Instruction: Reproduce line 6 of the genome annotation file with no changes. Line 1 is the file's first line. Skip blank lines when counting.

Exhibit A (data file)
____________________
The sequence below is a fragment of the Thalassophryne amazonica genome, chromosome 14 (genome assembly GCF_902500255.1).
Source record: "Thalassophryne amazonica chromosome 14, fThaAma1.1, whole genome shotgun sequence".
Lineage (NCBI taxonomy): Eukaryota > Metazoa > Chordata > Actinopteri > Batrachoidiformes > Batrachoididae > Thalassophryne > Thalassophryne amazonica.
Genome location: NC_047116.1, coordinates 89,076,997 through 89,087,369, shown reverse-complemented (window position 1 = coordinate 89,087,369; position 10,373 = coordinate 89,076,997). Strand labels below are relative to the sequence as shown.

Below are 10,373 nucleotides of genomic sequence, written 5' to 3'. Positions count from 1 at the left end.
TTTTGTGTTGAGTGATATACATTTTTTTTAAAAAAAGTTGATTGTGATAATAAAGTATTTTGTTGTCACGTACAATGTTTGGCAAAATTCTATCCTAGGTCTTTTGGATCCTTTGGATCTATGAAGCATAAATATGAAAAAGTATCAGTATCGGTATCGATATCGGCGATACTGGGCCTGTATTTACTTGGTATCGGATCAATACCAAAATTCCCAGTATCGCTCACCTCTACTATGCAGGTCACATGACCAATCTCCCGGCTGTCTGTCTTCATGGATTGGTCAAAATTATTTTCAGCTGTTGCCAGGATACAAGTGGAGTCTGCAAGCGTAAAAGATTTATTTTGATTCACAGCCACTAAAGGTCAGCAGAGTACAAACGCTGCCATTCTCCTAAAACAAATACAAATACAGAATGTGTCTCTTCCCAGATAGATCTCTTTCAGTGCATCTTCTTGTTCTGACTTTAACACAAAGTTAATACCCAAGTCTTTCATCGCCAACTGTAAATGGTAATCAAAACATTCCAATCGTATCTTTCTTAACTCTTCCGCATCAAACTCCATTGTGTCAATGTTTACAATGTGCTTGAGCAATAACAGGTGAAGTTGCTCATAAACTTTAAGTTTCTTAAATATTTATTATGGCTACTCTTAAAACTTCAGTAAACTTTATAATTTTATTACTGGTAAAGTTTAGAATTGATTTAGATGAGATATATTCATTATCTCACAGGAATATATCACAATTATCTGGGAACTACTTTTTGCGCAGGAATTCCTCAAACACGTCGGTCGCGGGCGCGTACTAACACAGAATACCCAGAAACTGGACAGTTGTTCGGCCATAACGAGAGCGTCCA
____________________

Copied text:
TTTTGTGTTGAGTGATATACATTTTTTTTAAAAAAAGTTGATTGTGATAATAAAGTATTTTGTTGTCACGTACAATGTTTGGCAAAATTCTATCCTAGGTCTTTTGGATCCTTTGGATCTATGAAGCATAAATATGAAAAAGTATCAGTATCGGTATCGATATCGGCGATACTGGGCCTGTATTTACTTGGTATCGGATCAATACCAAAATTCCCAGTATCGCTCACCTCTACTATGCAGGTCACATGACCAATCTCCCGGCTGTCTGTCTTCATGGATTGGTCAAAATTATTTTCAGCTGTTGCCAGGATACAAGTGGAGTCTGCAAGCGTAAAAGATTTATTTTGATTCACAGCCACTAAAGGTCAGCAGAGTACAAACGCTGCCATTCTCCTAAAACAAATACAAATACAGAATGTGTCTCTTCCCAGATAGATCTCTTTCAGTGCATCTTCTTGTTCTGACTTTAACACAAAGTTAATACCCAAGTCTTTCATCGCCAACTGTAAATGGTAATCAAAACATTCCAATCGTATCTTTCTTAACTCTTCCGCATCAAACTCCATTGTGTCAATGTTTACAATGTGCTTGAGCAATAACAGGTGAAGTTGCTCATAAACTTTAAGTTTCTTAAATATTTATTATGGCTACTCTTAAAACTTCAGTAAACTTTATAATTTTATTACTGGTAAAGTTTAGAATTGATTTAGATGAGATATATTCATTATCTCACAGGAATATATCACAATTATCTGGGAACTACTTTTTGCGCAGGAATTCCTCAAACACGTCGGTCGCGGGCGCGTACTAACACAGAATACCCAGAAACTGGACAGTTGTTCGGCCATAACGAGAGCGTCCA